Home Business Investor Tribeca presents Glencore with ideas to raise shareholder value – How it may unfold

Investor Tribeca presents Glencore with ideas to raise shareholder value – How it may unfold

Investor Tribeca presents Glencore with ideas to raise shareholder value – How it may unfold


An employee stands by a logo for Glencore Agriculture in Glencore Plc’s offices in Rotterdam, Netherlands.

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Company: Glencore PLC (GLEN-GB)

Activist: Tribeca Investment Partners

Percentage Ownership:  n/a

Average Cost: n/a

Activist Commentary: Tribeca Investment Partners is a specialist active investment and advisory firm with offices in Sydney, Melbourne and Singapore. The firm was founded in 1999 by Tribeca chairman David Aylward. Tribeca leverages its multi-asset class expertise across equities, credit and natural resources, and offers a range of services to clients across asset management, private wealth management and corporate advisory. While not explicitly an activist, Tribeca is willing to engage its portfolio companies in order to improve shareholder returns and corporate governance.

What’s happening?

On March 13, the Financial Times reported that Tribeca had sent a letter to Glencore’s board, calling on them to (i) transfer the company’s main listing to the Australian Securities Exchange from London; (ii) increase dividends by discontinuing share buybacks; (iii) spin-off its trading division; and (iv) maintain control of its coal operations. Tribeca has been a shareholder of Glencore for seven years and has been engaging with management for a year.

Behind the scenes

Glencore is a Swiss-incorporated diversified mining company with operations in over 35 countries, primarily engaged in the production and marketing of metals and minerals, energy resources and commodities trading. The company has excellent core asset quality in copper, zinc and coal, as well as a world-leading commodity trading business. Consensus FY25 projections estimate that Glencore’s earnings before interest, taxes, depreciation and amortization is comprised of approximately 25% to copper, 18% to commodity trading, 18% to metallurgical coal, 17% to thermal coal, as well as 22% to zinc, nickel, alloys and others. Despite its core asset quality, strong fiscal position and excellent management team, Glencore has delivered a total shareholder return of 36% since its listing on the London Stock Exchange in May 2011, a profound underperformance compared to peers BHP (+295%) and Rio Tinto (+218%). In addition, despite a quadrupling of EBITDA, Glencore’s enterprise value has risen by only 15% and has undergone continued de-rating from a max EV/EBITDA of 11.5 times in the early 2010s to five times today.

Glencore has had a fluctuating relationship with its coal operations for several years now. Given its listing in London and the general attitudes of ESG-minded investors across Europe, there has been a consistent climate of hostility toward fossil fuels. Notably, Bluebell Capital Partners agitated for a demerger of Glencore’s thermal coal business in 2021. CEO Gary Nagle pushed back, thinking a rundown of the company’s mining operations on a 30-year time horizon was a wiser strategy. However, in 2023, after acquiring a 77% interest in Teck’s steelmaking coal business, Glencore stated its intention to demerge its combined coal and carbon steel businesses. Tribeca thinks this is a non-starter. From a financial perspective, the firm thinks that the coal business delivers strong and stable capital returns in the otherwise cyclical earnings profile of its heavy metals portfolio and should yield a diversification premium. Tribeca notes the transition of the ESG movement over the past several years and astutely argues that part of that transition is that it is better for fossil fuel businesses to be in the hands of responsible stewards who will attempt to optimize ESG factors rather than divest to an owner who does not consider these factors in its operations.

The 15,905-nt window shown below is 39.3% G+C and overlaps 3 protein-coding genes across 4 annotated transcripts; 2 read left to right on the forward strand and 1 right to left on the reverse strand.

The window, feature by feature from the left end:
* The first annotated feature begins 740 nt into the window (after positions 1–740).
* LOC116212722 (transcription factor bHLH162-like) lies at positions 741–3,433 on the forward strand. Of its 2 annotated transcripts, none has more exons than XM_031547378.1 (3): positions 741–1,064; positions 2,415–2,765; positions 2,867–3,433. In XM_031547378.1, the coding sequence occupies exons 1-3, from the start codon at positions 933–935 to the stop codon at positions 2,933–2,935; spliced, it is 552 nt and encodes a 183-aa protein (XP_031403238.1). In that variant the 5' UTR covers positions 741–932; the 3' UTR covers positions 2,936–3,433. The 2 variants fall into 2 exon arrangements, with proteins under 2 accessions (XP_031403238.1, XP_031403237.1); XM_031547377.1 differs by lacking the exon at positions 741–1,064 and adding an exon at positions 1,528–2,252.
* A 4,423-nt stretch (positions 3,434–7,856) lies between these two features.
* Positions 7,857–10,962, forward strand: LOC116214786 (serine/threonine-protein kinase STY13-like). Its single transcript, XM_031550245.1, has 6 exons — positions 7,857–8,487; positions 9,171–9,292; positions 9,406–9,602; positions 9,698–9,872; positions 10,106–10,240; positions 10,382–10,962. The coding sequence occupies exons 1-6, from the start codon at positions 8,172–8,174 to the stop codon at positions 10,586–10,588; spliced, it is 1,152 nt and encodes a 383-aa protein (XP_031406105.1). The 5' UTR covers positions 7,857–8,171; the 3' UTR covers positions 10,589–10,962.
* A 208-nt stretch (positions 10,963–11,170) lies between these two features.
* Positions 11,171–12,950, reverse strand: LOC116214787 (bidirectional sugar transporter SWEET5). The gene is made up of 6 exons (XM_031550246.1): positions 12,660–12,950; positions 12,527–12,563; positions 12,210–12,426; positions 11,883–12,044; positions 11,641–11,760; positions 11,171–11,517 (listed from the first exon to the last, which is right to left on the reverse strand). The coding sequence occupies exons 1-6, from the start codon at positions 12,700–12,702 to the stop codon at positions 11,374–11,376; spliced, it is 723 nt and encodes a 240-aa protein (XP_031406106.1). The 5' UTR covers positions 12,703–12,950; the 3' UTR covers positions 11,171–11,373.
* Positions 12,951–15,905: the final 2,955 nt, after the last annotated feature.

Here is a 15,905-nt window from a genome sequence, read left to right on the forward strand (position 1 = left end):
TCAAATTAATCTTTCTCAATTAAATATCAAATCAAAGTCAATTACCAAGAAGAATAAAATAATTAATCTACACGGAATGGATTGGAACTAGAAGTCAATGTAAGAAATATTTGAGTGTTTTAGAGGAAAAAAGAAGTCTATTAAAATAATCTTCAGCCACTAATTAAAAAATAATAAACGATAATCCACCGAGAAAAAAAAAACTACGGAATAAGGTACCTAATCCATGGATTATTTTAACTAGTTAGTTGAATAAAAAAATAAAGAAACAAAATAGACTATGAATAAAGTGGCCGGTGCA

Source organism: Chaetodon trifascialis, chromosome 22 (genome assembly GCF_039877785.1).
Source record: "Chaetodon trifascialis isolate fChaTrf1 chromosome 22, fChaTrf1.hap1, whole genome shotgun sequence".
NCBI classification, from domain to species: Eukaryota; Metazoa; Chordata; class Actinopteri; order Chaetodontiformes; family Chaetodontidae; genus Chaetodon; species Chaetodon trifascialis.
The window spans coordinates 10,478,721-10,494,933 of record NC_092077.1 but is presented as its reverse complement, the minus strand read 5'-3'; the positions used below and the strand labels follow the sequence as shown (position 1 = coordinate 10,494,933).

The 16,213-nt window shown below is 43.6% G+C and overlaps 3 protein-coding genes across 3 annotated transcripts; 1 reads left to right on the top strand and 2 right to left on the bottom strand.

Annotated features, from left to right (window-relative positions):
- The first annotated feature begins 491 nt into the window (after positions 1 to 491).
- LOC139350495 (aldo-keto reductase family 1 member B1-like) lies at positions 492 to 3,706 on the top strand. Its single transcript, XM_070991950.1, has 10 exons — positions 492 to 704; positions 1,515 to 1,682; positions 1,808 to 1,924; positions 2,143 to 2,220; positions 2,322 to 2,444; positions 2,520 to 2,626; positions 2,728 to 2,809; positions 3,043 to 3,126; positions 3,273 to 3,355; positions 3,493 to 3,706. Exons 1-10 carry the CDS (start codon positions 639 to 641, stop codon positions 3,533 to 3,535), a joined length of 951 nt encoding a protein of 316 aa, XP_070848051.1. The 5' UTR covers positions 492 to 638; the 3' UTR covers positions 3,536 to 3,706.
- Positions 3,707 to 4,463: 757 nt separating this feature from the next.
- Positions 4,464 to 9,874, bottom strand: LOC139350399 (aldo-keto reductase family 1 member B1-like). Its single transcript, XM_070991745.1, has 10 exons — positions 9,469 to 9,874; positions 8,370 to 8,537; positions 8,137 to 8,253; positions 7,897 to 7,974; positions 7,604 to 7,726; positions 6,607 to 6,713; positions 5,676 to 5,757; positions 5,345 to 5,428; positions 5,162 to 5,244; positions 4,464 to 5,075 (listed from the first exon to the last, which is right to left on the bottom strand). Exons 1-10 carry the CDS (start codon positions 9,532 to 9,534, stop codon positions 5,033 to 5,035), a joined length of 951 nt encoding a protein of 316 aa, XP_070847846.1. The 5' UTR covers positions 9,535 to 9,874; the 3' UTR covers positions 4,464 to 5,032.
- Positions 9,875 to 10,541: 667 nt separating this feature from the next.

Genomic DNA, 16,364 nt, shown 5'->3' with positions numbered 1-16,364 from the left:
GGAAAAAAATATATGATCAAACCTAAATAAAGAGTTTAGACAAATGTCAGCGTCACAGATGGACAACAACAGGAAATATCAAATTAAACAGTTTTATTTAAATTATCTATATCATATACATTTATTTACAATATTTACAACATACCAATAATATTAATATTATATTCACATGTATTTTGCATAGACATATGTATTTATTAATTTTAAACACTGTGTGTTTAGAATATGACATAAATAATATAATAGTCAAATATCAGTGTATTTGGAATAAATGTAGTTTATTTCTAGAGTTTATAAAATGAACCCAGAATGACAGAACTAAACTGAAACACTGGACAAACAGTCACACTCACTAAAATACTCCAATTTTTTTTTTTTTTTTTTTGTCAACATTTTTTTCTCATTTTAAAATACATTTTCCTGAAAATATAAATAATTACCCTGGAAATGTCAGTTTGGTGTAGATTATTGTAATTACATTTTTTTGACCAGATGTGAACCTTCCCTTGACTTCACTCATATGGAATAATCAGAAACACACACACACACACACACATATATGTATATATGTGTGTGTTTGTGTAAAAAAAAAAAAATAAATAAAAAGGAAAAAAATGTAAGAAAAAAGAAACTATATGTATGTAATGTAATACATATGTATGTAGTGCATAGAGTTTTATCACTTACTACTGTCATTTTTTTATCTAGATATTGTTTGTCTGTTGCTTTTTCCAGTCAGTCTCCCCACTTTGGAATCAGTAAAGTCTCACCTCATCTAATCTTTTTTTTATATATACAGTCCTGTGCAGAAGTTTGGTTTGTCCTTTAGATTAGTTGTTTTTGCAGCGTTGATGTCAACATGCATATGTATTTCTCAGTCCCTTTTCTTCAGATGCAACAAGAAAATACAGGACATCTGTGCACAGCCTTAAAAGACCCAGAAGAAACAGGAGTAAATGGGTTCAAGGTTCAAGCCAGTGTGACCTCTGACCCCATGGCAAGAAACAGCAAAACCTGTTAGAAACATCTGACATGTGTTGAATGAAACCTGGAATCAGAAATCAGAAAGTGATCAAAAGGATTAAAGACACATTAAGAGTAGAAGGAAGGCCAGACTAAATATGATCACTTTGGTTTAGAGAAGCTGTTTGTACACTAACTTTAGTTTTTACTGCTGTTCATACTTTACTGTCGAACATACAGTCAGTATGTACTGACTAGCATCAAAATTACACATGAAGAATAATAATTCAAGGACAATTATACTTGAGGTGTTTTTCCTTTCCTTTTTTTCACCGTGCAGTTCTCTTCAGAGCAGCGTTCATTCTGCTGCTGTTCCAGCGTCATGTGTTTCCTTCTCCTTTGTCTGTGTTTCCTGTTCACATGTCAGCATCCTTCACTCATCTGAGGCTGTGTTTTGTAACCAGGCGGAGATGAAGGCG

Tribeca also strongly advocates for a relisting of the company to Australia from London, believing that this will accelerate net inflows and provide optionality for corporate activity. The firm argues that London is no longer the home of mining, ascribing only 7% of the bourse’s capitalization to mining versus 16% for the ASX. In addition, London houses virtually no coal miners, and valuations for diversified mining operations are materially higher on the ASX. Tribeca makes several excellent arguments about the Australian appetite for dividends, copper and an increased ability for Glencore to make equity-based acquisitions in Australia. However, Tribeca’s citing of similar moves by peers is even more convincing. When BHP collapsed its dual-listed structure under an Australian parent in 2022, Tribeca initially opposed the move, but has come to see the benefits of doing so in that BHP wiped out the 20% currency-adjusted discount between its LSE and ASX listed shares and lifted its forward EV/EBITDA multiple from sub-four times to nearly six times. Even more compelling, Rio Tinto — which remains dual-listed — continues to see its London-listed shares trade at a significant discount to those trading in Australia. Tribeca thinks that a switch to the ASX could add $13 billion (U.S.) to Glencore’s market cap.